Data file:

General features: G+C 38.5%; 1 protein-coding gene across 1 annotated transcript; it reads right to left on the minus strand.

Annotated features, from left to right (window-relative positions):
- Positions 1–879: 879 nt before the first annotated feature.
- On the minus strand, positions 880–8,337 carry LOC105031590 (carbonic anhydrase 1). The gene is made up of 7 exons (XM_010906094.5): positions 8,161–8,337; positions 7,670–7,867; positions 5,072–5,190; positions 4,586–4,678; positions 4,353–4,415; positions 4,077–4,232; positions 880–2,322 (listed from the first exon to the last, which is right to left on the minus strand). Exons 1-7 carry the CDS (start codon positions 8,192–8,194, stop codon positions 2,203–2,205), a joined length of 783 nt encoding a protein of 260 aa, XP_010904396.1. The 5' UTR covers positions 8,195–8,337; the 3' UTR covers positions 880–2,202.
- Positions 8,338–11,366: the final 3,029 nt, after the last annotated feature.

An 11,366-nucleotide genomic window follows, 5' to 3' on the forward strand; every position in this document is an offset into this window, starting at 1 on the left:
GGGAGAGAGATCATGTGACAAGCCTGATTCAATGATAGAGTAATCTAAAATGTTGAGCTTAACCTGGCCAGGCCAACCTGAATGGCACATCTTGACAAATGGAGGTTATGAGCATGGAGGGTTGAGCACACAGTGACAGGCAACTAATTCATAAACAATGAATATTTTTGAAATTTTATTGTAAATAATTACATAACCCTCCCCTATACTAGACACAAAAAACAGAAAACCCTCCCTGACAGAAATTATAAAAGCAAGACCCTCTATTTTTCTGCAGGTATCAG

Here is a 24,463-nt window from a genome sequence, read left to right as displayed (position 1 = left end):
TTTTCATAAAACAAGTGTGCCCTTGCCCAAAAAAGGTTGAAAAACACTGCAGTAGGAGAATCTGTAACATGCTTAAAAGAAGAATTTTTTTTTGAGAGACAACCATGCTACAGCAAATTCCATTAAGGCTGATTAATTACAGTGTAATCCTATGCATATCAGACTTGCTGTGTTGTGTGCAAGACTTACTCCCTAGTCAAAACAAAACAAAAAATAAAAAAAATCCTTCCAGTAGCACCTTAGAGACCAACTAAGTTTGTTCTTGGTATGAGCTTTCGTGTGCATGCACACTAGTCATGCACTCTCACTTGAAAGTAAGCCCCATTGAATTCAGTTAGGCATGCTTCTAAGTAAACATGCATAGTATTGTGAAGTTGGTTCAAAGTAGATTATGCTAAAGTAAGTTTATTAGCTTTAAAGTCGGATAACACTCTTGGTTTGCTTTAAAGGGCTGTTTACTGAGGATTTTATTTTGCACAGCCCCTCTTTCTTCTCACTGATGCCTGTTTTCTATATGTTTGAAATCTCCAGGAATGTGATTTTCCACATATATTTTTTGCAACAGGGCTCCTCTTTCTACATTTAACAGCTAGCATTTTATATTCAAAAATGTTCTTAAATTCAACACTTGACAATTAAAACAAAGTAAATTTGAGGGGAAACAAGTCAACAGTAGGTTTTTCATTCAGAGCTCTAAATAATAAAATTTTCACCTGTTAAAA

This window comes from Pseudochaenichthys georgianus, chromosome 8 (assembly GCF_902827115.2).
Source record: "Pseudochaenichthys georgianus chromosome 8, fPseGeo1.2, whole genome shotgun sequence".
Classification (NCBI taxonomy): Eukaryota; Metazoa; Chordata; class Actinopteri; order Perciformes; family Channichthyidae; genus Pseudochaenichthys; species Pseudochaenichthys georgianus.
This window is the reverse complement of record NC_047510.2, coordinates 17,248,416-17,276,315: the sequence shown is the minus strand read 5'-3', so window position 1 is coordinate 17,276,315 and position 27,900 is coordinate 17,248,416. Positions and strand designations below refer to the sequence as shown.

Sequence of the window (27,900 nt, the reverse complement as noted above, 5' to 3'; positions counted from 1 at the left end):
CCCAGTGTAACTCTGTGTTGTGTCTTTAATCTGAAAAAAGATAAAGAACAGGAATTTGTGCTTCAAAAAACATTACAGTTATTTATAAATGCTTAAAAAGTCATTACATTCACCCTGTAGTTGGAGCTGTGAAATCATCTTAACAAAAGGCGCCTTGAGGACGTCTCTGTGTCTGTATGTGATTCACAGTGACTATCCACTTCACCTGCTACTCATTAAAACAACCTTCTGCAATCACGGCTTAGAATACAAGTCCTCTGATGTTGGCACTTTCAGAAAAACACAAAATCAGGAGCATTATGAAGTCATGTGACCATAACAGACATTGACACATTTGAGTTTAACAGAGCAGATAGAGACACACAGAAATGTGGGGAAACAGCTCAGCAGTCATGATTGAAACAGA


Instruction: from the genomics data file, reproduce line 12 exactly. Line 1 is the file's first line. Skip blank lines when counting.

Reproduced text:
Classification (NCBI taxonomy): Eukaryota; Metazoa; Chordata; class Actinopteri; order Perciformes; family Channichthyidae; genus Pseudochaenichthys; species Pseudochaenichthys georgianus.